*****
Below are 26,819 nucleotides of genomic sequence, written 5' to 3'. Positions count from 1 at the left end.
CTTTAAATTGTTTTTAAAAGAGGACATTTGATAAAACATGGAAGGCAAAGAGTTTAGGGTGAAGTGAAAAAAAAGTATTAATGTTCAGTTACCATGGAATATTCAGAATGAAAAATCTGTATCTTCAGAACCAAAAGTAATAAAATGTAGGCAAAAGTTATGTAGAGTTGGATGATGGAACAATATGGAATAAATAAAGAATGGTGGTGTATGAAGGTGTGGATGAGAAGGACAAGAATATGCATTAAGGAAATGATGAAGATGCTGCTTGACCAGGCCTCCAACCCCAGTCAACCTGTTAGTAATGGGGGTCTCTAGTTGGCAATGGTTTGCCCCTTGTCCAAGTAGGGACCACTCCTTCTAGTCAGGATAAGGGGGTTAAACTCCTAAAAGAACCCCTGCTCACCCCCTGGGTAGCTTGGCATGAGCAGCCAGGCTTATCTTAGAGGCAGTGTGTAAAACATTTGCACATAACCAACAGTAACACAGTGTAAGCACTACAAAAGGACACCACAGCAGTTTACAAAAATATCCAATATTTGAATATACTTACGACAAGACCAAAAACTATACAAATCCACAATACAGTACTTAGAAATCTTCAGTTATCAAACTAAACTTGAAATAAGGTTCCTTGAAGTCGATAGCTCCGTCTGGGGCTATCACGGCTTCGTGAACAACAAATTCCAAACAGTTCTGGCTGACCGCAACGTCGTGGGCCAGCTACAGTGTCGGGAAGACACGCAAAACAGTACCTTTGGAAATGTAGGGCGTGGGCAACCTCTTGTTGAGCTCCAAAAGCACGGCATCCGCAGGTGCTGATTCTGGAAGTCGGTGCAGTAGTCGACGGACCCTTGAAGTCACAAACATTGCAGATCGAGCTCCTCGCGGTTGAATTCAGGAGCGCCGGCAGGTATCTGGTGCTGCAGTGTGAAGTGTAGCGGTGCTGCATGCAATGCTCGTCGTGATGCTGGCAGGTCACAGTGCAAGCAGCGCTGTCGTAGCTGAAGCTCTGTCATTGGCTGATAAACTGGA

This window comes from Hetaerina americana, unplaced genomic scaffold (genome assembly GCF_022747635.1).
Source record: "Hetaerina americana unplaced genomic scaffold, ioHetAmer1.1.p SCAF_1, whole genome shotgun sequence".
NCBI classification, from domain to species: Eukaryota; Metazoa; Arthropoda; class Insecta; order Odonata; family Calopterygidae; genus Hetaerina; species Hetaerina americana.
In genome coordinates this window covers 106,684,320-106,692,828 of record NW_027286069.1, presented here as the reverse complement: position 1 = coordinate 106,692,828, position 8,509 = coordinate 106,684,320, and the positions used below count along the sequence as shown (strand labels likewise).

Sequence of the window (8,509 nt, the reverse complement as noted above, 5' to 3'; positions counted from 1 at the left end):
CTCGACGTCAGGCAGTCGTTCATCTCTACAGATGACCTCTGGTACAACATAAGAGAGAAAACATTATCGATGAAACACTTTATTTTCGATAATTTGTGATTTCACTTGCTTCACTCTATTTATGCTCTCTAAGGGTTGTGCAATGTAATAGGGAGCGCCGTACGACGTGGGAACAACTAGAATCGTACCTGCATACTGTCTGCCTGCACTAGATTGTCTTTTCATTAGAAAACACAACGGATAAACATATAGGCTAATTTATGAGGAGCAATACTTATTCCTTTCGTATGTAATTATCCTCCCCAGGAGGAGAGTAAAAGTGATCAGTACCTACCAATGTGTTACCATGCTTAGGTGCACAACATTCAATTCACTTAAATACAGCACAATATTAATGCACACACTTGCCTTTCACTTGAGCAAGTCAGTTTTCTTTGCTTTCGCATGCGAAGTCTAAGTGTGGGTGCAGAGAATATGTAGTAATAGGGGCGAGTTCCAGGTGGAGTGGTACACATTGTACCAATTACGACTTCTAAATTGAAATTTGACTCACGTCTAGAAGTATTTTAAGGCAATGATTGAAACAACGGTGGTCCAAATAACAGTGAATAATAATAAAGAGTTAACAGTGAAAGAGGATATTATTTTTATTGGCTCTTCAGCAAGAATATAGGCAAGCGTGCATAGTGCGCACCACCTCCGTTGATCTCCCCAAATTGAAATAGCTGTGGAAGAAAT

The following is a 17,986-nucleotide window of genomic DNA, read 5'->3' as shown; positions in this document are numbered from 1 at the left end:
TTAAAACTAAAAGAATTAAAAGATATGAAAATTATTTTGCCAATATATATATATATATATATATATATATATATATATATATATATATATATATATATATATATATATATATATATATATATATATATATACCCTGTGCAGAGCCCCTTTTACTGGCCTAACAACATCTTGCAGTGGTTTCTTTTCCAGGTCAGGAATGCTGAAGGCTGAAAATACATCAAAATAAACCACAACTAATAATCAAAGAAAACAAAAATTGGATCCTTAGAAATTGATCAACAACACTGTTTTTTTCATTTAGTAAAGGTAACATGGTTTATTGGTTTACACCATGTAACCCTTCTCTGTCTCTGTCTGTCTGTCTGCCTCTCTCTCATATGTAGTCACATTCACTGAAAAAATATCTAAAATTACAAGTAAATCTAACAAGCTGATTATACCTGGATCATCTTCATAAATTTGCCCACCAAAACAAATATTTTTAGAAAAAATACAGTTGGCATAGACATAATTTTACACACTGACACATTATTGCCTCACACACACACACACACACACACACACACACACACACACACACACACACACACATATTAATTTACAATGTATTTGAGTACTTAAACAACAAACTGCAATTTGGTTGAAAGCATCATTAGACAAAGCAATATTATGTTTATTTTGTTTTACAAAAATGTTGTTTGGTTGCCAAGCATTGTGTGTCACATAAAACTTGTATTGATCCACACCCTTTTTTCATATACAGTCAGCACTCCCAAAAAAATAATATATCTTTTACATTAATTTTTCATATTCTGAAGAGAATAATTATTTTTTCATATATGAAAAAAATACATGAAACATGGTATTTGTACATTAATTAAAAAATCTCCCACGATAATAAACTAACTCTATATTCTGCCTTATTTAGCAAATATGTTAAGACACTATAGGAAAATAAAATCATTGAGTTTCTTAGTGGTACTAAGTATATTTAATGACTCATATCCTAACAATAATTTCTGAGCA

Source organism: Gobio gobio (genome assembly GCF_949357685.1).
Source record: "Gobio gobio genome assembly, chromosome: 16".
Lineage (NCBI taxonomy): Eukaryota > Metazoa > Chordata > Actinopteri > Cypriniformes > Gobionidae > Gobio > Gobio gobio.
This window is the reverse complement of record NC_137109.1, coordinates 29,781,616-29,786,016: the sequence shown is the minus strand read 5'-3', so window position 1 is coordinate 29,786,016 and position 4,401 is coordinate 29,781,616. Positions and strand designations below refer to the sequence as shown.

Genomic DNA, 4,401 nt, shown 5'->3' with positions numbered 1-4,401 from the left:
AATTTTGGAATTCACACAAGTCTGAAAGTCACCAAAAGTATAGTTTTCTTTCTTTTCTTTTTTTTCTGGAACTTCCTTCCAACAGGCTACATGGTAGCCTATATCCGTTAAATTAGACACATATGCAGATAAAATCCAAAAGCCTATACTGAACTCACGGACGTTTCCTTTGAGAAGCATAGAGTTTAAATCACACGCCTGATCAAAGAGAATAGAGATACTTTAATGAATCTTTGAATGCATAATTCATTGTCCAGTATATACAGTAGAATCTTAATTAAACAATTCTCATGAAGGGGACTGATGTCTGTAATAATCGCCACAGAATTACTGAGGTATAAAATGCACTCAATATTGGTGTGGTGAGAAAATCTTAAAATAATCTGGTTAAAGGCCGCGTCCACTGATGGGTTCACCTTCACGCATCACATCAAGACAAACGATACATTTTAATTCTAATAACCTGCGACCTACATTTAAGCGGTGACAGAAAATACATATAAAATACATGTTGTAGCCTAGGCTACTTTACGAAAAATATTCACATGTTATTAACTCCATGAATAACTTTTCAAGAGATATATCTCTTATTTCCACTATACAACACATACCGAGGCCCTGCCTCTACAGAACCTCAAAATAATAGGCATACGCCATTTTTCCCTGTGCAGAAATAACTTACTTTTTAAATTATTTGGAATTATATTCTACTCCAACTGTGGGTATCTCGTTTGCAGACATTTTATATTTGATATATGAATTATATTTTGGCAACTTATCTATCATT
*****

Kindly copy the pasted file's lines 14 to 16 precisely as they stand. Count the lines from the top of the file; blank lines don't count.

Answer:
This window is the reverse complement of record NC_137109.1, coordinates 29,781,616-29,786,016: the sequence shown is the minus strand read 5'-3', so window position 1 is coordinate 29,786,016 and position 4,401 is coordinate 29,781,616. Positions and strand designations below refer to the sequence as shown.

Genomic DNA, 4,401 nt, shown 5'->3' with positions numbered 1-4,401 from the left:
AATTTTGGAATTCACACAAGTCTGAAAGTCACCAAAAGTATAGTTTTCTTTCTTTTCTTTTTTTTCTGGAACTTCCTTCCAACAGGCTACATGGTAGCCTATATCCGTTAAATTAGACACATATGCAGATAAAATCCAAAAGCCTATACTGAACTCACGGACGTTTCCTTTGAGAAGCATAGAGTTTAAATCACACGCCTGATCAAAGAGAATAGAGATACTTTAATGAATCTTTGAATGCATAATTCATTGTCCAGTATATACAGTAGAATCTTAATTAAACAATTCTCATGAAGGGGACTGATGTCTGTAATAATCGCCACAGAATTACTGAGGTATAAAATGCACTCAATATTGGTGTGGTGAGAAAATCTTAAAATAATCTGGTTAAAGGCCGCGTCCACTGATGGGTTCACCTTCACGCATCACATCAAGACAAACGATACATTTTAATTCTAATAACCTGCGACCTACATTTAAGCGGTGACAGAAAATACATATAAAATACATGTTGTAGCCTAGGCTACTTTACGAAAAATATTCACATGTTATTAACTCCATGAATAACTTTTCAAGAGATATATCTCTTATTTCCACTATACAACACATACCGAGGCCCTGCCTCTACAGAACCTCAAAATAATAGGCATACGCCATTTTTCCCTGTGCAGAAATAACTTACTTTTTAAATTATTTGGAATTATATTCTACTCCAACTGTGGGTATCTCGTTTGCAGACATTTTATATTTGATATATGAATTATATTTTGGCAACTTATCTATCATT